Use `dselect’ or `aptitude’ for user-friendly package management;
    Type dpkg -Dhelp for a list of dpkg debug flag values;
    Type dpkg –force-help for a list of forcing options;
    Type dpkg-deb –help for help about manipulating *.deb files;

    Options marked [*] produce a lot of output – pipe it through `less’ or `more’ !
    comp41@cookeng:~$

  95. Basavaraj says:

    Dear Sir,

    Next What to do ?
    is there any solution to keep permanently DNS IP ADDRESSES in resolv.conf.

    Because every moment When I start Computer DNS IP addresses gets erased from the resolv.conf.

    Please help me in this regard as soon as possible.

    • Thomas Hood says:

      Assuming you are using NetworkManager, add nameserver addresses using the Connection Editor. Right-click on the network indicator and select Edit Connections | | Edit… | IPv4 Settings. Enter the desired nameserver address(es) in the “Additional DNS servers” field.

      If you wish to avoid using nameserver addresses obtained via DHCP, change the Method from “Automatic (DHCP)” to “Automatic (DHCP) addresses only”. Only do this if you can’t fix the DHCP server so that it supplies correct nameserver addresses to clients.

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  101. John says:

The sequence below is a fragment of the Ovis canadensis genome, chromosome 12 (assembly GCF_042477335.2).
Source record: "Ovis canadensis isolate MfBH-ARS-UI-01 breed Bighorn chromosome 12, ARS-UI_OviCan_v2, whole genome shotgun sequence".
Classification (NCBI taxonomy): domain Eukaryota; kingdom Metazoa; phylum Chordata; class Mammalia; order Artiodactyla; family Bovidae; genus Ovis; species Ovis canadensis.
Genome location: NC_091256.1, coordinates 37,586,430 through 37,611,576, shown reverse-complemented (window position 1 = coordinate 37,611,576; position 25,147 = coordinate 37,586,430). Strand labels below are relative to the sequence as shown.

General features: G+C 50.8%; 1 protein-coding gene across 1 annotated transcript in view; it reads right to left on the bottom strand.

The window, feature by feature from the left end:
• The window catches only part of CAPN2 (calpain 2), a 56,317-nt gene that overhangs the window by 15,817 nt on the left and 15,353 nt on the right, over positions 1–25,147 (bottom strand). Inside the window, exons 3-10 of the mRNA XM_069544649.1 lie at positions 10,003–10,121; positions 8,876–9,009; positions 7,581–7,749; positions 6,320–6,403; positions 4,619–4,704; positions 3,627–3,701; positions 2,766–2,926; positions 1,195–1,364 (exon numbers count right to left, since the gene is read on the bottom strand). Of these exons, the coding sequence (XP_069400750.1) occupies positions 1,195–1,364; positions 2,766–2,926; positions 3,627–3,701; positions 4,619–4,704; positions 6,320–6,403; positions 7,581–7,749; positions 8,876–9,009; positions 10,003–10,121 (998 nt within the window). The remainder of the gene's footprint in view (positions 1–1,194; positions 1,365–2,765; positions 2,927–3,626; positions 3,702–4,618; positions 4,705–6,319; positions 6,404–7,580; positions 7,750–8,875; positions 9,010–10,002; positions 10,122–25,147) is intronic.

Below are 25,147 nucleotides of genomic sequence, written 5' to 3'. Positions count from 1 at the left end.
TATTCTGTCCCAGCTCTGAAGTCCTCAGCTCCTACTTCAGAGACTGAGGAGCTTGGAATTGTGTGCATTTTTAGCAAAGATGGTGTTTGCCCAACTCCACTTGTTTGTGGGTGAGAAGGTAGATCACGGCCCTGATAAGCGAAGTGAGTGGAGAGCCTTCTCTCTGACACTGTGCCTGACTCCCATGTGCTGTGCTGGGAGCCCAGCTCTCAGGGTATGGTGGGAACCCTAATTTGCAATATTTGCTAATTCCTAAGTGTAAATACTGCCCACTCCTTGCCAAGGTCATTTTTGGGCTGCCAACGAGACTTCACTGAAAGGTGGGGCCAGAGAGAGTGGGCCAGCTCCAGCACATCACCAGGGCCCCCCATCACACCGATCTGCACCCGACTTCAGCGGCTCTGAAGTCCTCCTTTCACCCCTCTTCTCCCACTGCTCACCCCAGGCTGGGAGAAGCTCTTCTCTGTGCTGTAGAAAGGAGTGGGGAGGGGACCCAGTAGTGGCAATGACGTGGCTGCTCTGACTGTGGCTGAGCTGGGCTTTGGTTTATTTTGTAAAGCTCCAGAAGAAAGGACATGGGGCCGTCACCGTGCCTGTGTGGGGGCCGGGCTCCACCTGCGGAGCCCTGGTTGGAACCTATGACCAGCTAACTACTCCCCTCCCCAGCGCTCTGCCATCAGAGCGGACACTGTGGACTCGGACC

Yet again … another gratuitous change that assume we are all happy clicking and auto’ing everything … dhcp, dns, hell give me anything usable … My client is a just that, and
    The concept that every user wants a happy-go-lucky configuration of DNS servers by clicking on possible random networks is not only laughable, the implementation is a joke (local resolver by default … seriously?), it is yet another .d directory, absolutely retarded, counter-intuitive, goes against years of Unix practices, and the best documentation for it is a blog post, of which it’s own author admits he does not personally use the solution ….
    If upstream is serious about pushing this kinds of stuff, the best it could do for adoption is to create at least a /etc/default/interfaces template on the fs showing how /etc/network/interfaces needs to be written … particularly when Network-Manager does NOT use /etc/network/interfaces … So how /where am I suppose to write my static configuration, while keeping the options to have dhcp on the same interface when roaming? I thought this is what network-manager and user-land networking provided? Thanks
    J